The amount of dissolved oxygen in the water was measured by using an Aqua dissolved energy meter. The wire which connected the measuring tube was placed into the water until there was an even reading, the results were recorded. The units of dissolved oxygen were measured in ppM ( parts per million ) .
The salinity of the water was measured by using a WP-83 conductivity salinity meter. The wire which connected the measuring tube was placed into the water until there was an even reading, the results were recorded. The units of the salinity was measured in ppK ( parts per thousand).
The pH of the soil was measured through the use of a universal indicator. A small sample of soil was taken and it was placed in a small petri dish, barium sulfate was then added to the soil and then the universal indicator was then added. The colour observed was then interpreted by using a colour pH chart, where the colour observed is matched with the colours on the pH. The pH was then recorded.
A soil thermometer was obtained to measure the soil temperature. The apparatus had a metal needle which was placed 5cms into the ground. The apparatus was allowed to stay there for a few minutes until a stable reading was seen on the thermometer. The temperature was then recorded.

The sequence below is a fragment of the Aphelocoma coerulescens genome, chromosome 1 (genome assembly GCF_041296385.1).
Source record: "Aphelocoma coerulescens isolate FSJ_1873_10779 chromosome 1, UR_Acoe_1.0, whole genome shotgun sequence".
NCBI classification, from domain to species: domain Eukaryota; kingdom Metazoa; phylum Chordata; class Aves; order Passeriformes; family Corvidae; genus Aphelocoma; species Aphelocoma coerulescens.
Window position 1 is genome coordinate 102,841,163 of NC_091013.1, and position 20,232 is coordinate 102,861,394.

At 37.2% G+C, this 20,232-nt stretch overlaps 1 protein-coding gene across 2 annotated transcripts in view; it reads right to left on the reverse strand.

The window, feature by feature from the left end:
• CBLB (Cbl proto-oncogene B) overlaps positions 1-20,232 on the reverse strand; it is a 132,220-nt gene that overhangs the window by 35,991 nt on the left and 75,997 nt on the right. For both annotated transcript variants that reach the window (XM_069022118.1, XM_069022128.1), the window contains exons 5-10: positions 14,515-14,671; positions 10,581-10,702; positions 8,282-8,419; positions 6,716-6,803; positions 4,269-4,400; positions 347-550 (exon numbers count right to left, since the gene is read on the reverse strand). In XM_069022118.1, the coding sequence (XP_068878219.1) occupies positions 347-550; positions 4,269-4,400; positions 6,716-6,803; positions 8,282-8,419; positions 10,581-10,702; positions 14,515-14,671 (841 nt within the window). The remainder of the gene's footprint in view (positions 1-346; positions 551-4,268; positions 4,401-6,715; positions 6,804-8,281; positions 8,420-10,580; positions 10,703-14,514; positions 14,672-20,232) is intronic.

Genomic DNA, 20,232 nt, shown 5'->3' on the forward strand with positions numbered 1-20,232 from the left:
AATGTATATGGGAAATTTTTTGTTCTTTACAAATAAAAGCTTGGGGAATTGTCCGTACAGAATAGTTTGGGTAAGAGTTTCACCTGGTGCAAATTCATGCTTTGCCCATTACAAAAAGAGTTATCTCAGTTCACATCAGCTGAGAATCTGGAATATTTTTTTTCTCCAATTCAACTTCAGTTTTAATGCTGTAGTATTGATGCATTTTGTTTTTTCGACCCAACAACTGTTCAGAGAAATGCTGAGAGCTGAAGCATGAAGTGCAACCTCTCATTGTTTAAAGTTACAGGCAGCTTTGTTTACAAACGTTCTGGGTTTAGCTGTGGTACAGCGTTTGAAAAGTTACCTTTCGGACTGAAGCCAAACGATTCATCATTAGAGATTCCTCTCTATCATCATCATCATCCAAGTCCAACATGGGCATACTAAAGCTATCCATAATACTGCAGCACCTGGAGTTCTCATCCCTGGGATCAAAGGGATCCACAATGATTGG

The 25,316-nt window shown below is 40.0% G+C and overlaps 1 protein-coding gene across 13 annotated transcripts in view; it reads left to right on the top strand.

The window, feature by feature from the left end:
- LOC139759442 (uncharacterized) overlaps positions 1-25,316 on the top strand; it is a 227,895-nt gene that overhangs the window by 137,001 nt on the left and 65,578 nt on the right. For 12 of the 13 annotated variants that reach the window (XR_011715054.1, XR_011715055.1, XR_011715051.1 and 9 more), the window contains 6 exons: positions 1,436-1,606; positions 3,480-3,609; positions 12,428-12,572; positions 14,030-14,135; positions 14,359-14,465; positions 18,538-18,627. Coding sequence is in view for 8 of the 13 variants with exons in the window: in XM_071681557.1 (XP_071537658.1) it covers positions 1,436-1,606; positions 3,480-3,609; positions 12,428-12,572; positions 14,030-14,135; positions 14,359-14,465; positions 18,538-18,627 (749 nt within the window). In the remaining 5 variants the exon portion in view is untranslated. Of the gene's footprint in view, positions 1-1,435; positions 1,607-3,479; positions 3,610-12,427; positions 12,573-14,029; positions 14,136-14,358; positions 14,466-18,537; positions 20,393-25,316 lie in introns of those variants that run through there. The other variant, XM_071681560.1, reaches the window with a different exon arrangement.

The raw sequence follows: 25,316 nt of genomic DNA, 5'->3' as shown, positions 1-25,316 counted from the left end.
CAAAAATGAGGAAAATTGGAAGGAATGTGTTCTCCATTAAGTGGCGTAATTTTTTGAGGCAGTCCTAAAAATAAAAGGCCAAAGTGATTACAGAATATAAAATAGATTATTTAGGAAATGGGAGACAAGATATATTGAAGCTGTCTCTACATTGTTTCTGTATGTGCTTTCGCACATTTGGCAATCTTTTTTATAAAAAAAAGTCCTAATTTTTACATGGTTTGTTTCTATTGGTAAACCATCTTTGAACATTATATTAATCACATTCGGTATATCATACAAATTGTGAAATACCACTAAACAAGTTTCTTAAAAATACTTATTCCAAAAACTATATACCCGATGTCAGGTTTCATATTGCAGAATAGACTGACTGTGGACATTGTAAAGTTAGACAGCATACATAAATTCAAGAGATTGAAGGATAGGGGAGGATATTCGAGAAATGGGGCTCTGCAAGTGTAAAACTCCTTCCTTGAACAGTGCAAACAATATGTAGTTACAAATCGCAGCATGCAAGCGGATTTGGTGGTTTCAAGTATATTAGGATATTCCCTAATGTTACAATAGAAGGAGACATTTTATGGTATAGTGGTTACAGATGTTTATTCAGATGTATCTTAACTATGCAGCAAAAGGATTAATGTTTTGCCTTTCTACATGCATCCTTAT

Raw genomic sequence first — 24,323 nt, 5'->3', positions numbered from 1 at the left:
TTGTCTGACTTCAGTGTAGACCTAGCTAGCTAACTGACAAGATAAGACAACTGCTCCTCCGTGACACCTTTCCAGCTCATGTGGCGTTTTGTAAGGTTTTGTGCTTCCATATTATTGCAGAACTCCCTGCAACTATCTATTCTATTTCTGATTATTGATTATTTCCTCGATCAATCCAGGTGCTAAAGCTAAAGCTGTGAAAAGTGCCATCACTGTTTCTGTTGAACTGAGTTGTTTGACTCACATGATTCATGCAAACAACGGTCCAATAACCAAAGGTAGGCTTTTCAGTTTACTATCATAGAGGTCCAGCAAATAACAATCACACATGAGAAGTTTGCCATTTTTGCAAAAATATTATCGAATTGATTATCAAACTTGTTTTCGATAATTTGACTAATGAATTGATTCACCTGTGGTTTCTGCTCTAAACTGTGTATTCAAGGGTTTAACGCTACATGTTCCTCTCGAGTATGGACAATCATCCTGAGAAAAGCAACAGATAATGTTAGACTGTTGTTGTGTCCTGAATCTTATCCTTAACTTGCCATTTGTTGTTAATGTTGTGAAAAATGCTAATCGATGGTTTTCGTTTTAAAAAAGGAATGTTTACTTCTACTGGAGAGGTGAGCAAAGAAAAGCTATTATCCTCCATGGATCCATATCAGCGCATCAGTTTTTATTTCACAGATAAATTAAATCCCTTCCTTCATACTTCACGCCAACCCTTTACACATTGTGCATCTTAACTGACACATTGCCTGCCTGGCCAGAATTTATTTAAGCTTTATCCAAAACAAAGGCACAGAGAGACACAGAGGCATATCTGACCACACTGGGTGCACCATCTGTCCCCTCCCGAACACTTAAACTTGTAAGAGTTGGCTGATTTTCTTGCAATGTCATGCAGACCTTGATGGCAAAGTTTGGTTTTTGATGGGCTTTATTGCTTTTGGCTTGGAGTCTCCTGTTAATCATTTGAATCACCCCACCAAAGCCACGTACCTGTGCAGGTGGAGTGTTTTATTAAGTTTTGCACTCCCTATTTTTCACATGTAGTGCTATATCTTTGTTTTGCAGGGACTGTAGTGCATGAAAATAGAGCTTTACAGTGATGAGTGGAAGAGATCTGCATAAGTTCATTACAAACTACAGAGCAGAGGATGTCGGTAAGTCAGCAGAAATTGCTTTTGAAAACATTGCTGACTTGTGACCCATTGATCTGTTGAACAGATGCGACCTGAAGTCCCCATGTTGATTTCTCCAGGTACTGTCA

Soil moisture was measured by using a moisture meter. The meter had a metal needle which was placed 5cms into the ground. The meter was allowed to stay there for a few minutes until a stable reading was seen on the meter. The scaled used were on a scale of 1-10. 1 being the driest and 10 being the wettest.
At the boardwalk. Ten quadrats were randomly placed along the side of the boardwalk. The number of mangroves seedlings and crabholes were counted and recorded.
Along the boardwalk, some mangroves and pneumatophores were observed.
The underneath of a mangrove leaf was licked. The taste was recorded.
Then a pneumatophore was obtained, it as plugged into a pipette. The pipette was then placed into a plastic cup filled with water. The air in the pipette was squeezed and the observations were recorded.
A ruler was used to measure the height of pneumatophores at intervals of one metre, when the distance reached ten metres measuring was stopped. The pneumatophores were measured first from the creek and it was then measure on outwards till the distance reached ten metres. This was done to prove if pneumatophores are longer near creeks and they start to get short as they grow further from the creek.
At the FSC Bund there were ten metre intervals which were marked out by poles. At each of these intervals, the height of the mangroves were estimated and sketched out as a transect. This was done until eighty-metres of mangrove forests were covered. Observations of flora and fauna were also noted down.